No regular training is provided.

Information developers are hired by knowledgeable managers and peers for technical and tools skills and sometimes for expertise in information development.

Training is provided occasionally by request.

Information developers are hired for their expertise in specific specializations.

Training is considered a required part of each person’s professional development.

The skills of senior information developers are leveraged through hiring of entry-level staff.

Training and mentoring are provided internally, and external opportunities for growth are regularly provided in specialized areas.

Information-development managers are provided with management training and development opportunities to increase their understanding of business objectives.

Publications Design

Activities to ensure that the organization is following the best practices in the industry. Design innovations are regularly introduced based upon research in the field, usability testing, customer studies, and practices learned through exposure to the work and ideas of industry leaders.

Information developers may design the publications they produce. However, the designs are often heavily influenced by others in the organization, including non-experts in engineering, programming, and marketing.

Few or no information design standards are in place.

Information developers are fully responsible for the design of their publications, although outside influence may still be a factor.

Standards are being developed with incomplete compliance.

Some specialization in design and publishing functions may be in place.

Information developers are fully responsible for the design of publications, following departmental or corporate standards they have established.

Compliance with standards is complete.

Specialized functions for design, graphics, editing, production, and others are in place.

Information developers, working with teams of specialists, are actively pursuing design innovations and testing these with users. They are aware of industry standards and best practices and compare their work with best-in-class designs.

Information developers actively contribute to the design of product interfaces.

Information developers are actively engaged in sharing their design expertise with others in the industry and developing and disseminating industry best practices.

Cost Control

The publications organization has budget authority for its activities and carefully tracks the costs of its development projects. Costs are well understood and regularly evaluated in terms of return on investment and value added. Budgets are defined by the need to achieve a stated level of quality in information products.

Costs are determined by headcount assigned. Total costs may include printing, distribution, and localization and translation.

Publications organizations have assigned headcount. Departmental budget allocations for training, printing, and localization and translation are beginning to be the responsibility of the manager.

The publications organization has a budget controlled by the manager, who submits budget requests.

The organization is active in cost-reduction activities and reports on these activities to senior management.

Senior management is well aware of the quality cost associated with publications, through the communication efforts of publication management.

Efforts to reduce costs and increase productivity are well received by senior management.

Publications managers have instituted a continuous improvement process to reduce costs while maintaining or improving customer quality.

Quality Management

A series of activities directed toward complete and well-informed definitions of quality, including regular studies of customers’ needs, regular usability assessments, regular assessment of customer satisfaction with products, regular assessment of the impact of poor quality on training, support, sales, and others. Strong communication of goals and strategies to senior management and peer managers. Recognition by the larger organization of the value added by technical communication activities.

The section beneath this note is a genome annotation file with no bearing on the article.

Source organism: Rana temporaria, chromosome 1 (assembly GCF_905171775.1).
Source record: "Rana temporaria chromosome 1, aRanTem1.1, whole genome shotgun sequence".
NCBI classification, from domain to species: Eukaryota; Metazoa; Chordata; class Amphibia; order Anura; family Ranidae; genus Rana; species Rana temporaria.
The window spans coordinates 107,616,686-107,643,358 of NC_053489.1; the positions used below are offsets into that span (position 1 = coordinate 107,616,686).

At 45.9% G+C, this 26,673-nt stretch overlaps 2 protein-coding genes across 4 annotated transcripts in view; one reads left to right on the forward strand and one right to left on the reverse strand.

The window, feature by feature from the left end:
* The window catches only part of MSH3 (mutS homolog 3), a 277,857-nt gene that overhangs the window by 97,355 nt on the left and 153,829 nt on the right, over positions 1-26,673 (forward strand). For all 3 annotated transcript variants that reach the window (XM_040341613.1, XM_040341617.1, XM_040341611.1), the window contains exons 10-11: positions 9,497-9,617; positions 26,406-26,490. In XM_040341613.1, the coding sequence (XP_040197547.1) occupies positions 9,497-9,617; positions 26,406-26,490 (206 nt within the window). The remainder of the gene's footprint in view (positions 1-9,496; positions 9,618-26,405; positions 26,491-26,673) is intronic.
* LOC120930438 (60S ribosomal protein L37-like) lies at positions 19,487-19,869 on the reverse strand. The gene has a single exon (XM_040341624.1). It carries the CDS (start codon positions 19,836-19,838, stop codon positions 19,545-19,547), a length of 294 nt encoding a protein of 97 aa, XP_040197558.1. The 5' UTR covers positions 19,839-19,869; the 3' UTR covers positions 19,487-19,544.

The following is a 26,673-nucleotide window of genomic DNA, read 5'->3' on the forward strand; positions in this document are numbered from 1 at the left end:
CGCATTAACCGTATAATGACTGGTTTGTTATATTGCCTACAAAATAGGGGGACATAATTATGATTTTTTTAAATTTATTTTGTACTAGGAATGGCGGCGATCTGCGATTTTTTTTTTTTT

No mechanism exists to measure quality of output. Quality is often equated with making deadlines.

The publications manager and staff are beginning to investigate ways to measure quality besides meeting deadlines.

Customer complaints are addressed.

The organization is active in defining, measuring, and managing customer-driven quality.

Customers are regularly polled and their issues addressed.

Benchmark studies are pursued for the first time. Competitors’ information is evaluated.

All aspects of customer-driven quality are regularly assessed, including satisfaction with information, calls to support, and complaints.

Benchmarking is a regular part of the process.

Staff members have acknowledged expertise in the field at defining quality in publications.

The organization is actively engaged in developing quality standards in the larger organization.

An understanding has been established between the quality of information and the success and profitability of products and services.

Since we first introduced the IPMM in 1994, the essential characteristics of successful, well-run departments have not changed significantly. At the same time, some of the challenges have increased in magnitude and difficulty. The 1990s and 2000s have added complexity to the responsibilities of information-development managers.

Mergers and acquisitions
Mergers and acquisitions have increased dramatically in the past decade, often accompanied by a reluctance to change the cultures of any of the parties, at least not initially. Information developers from a multitude of different organizations find that, at first, no real connection with the “corporate” brand is being asked of them. However, after a year or two, someone notices that the company has no information identity and encourages a blending of the information design.

The arm’s-length relationship can certainly continue. Sometimes, managers find that they have peers in the merged organizations. In other cases, managers discover a plethora of lone writers who have no real sense of a corporate identity. The task of creating a single standard for information development is difficult even within a single department. Working across departments can seem daunting, especially if the level of distrust is high.